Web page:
Researchers study disparities when it comes to African Americans & HCV
by Larry Buhl
A growing number of clinicians and researchers want the African-American community to understand that not only is there a racial disparity in care and treatment, there are differences in the way HCV behaves in certain populations.
As part of the first African American Hepatitis C Action Day on July 25, the Harm Reduction Coalition, in partnership with the U.S. Department of Health and Human Services, Coalition on Positive Health Empowerment (COPE) and the National Black Leadership Commission on AIDS produced a Webinar spotlighting some of the issues involved with diagnosing and treating African Americans with HCV.
Some of the challenges addressed include:
• Participation in research. There are fewer African Americans in clinical trials.
• Access to care and insurance. African Americans are less likely to have insurance, and therefore less likely to seek treatment, testing or even go for check-ups with primary care physicians. This issue may be mitigated with the implementation of the Affordable Care Act, which has started enrolling lower-income customers.
Many clinical issues will sound familiar to those in the medical community struggling to get more black Americans tested and treated for HIV.
In addition to testing, research and treatment issues, there are several possibly genetic differences between African Americans and others in different racial categories vis-à-vis HCV infection, some of which still require more study to fully understand:
• Difficulty with older drugs. For pegylated interferon, there is a lower treatment response in African Americans.
• Neutropenia, or a low white blood cell count. A disproportionate number of African Americans with HCV have this but it’s not yet clear why.
• IL28B, a marker for patients who would respond to treatment. Response rates are not completely understood, but this is one thing that triggers the body to make natural interferon, Lambda. If you have this gene, you have a better chance to form an immune response. In some studies African Americans were less likely to have this gene variation.
• Finally there’s the HCV genotype strain (1-6). Roughly seventy-five percent of Americans infected with HCV have genotype 1 infection (ninety percent of blacks have this genotype). Having genotype 1 infection means that interferon and ribavirin therapy are recommended for forty-eight weeks, and that sustained virologic response (SVR) is in the range of fifty percent in patients treated with pegylated interferon and ribavirin who complete a full course of therapy. This rate may even be substantially lower (nineteen percent in one study) for African-American patients.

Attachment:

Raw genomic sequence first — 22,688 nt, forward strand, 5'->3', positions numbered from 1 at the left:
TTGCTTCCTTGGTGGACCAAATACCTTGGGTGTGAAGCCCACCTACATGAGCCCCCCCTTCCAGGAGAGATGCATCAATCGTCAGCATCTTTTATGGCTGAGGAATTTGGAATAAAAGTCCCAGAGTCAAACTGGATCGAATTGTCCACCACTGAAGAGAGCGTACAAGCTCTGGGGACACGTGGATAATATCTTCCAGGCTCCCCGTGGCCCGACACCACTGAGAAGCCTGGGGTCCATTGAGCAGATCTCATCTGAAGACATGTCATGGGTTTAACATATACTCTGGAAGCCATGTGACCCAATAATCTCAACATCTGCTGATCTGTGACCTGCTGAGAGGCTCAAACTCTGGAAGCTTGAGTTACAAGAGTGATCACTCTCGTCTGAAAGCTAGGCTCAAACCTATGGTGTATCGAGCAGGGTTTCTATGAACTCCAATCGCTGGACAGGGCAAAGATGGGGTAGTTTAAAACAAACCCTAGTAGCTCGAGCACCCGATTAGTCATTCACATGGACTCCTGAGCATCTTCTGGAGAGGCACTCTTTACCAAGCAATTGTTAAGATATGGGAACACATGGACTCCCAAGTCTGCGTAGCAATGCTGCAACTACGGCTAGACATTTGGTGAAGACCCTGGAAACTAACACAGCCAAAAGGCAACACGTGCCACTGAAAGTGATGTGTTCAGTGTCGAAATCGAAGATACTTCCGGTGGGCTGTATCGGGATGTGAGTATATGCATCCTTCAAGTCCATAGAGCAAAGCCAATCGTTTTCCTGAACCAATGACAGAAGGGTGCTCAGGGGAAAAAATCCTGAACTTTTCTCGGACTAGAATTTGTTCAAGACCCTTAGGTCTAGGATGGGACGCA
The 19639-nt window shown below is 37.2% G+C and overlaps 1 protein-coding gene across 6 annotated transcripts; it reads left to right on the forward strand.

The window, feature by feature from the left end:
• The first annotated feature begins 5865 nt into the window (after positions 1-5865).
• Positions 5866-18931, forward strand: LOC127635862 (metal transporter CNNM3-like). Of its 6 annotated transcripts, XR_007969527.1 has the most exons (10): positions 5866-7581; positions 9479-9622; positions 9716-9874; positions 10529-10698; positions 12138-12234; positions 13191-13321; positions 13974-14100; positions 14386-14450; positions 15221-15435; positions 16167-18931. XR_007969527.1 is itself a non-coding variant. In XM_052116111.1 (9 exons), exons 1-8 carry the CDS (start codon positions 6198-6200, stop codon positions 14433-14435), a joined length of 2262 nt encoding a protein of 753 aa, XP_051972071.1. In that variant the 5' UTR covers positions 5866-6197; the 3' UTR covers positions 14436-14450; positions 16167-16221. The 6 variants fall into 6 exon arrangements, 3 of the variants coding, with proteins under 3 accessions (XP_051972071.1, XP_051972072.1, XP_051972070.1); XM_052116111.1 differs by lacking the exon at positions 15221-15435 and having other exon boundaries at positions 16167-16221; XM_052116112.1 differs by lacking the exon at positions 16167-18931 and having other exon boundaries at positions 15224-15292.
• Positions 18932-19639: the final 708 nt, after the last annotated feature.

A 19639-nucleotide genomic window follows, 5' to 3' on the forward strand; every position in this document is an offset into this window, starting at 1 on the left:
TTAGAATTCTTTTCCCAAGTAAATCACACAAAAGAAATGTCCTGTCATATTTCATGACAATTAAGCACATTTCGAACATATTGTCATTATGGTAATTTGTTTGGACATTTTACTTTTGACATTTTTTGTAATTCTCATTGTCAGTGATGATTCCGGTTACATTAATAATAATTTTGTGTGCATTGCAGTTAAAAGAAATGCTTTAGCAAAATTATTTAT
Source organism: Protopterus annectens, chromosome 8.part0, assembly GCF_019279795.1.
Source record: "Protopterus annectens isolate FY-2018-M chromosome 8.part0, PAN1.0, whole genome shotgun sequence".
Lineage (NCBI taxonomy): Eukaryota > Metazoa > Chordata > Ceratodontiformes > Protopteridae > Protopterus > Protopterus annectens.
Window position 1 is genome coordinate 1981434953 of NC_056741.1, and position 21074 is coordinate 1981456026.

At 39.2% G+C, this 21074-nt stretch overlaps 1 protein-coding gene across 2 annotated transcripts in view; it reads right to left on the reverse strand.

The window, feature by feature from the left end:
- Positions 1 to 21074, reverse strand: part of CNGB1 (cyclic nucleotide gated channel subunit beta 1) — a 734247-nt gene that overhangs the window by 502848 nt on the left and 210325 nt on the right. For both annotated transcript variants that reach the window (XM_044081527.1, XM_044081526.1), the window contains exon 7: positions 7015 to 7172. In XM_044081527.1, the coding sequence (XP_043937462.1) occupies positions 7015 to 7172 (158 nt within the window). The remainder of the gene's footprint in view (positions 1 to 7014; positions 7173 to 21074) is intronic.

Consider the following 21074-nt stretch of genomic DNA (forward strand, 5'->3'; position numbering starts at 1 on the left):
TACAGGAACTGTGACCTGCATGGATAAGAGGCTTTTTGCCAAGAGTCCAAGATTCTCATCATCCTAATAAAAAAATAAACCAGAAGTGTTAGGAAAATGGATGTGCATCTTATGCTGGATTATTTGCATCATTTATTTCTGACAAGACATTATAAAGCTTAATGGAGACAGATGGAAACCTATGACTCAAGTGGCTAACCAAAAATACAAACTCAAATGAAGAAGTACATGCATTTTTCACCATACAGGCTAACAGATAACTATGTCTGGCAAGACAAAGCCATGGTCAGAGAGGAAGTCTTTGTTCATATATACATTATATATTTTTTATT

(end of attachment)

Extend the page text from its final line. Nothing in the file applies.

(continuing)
Panel participants said their Webinar was an opening for healthcare providers, community leaders, and policy makers to better understand the issues of African Americans and HCV. More study into race-based differences is necessary, they said, as well as more advocacy for testing and treatment in communities of color.
Christopher Bates did have some good news, informing participants that viral hepatitis would be part of the prevention component of the Affordable Care Act, meaning that patients should be covered for testing. Whether they actually do decide to get tested is another matter. Link to the Webinar here: http://bit.ly/1bDv7GP.
Race matters in liver transplants
In related news, a new study shows that African Americans with hepatitis C who are undergoing liver transplants have better outcomes when matched with donors of the same ethnic background. That’s according to a new study led by Dr. Nathan Shores, assistant professor of clinical medicine at Tulane University School of Medicine.
African-American hepatitis C liver transplant patients have poorer outcomes and lower five-year survival rates compared to other groups in different racial categories—that’s been well-known for years. What’s new is the finding from Shores’ study, which will be published in a future issue of Hepatology, that showed that when racially matched, black patients had long-term survival rates closer to those of other groups. Shores and researchers from University of California San Francisco analyzed data for more than 1,750 hepatitis C positive African-American patients, and found that a black patient with hepatitis C can live much longer if they receive a liver from a black donor.
The reason for the race-based difference is not known. Shores emphasizes that study in the field is preliminary, but he also says that there’s no need to wait for more data for potential donors from minority communities to step up.
African Americans comprised only fourteen percent of organ donors last year, yet twenty-nine percent of those waiting for transplants are black, according to the federal Office of Minority Health. Typically, doctors don’t consider the donor’s race or the recipient’s hepatitis status in evaluating whether a donated organ will survive in a potential transplant patient. More studies like this may bring more attention to race in transplants.
“If more African-Americans become donors in areas that have a lot of minority patients, it’s possible that they could help others who are at such a disadvantage when it comes to transplant survival,” Shores said in a prepared statement.
Larry Buhl is a radio news reporter, screenwriter, and novelist living in Los Angeles. His young adult novel, The Genius of Little Things, debuted in January 2013.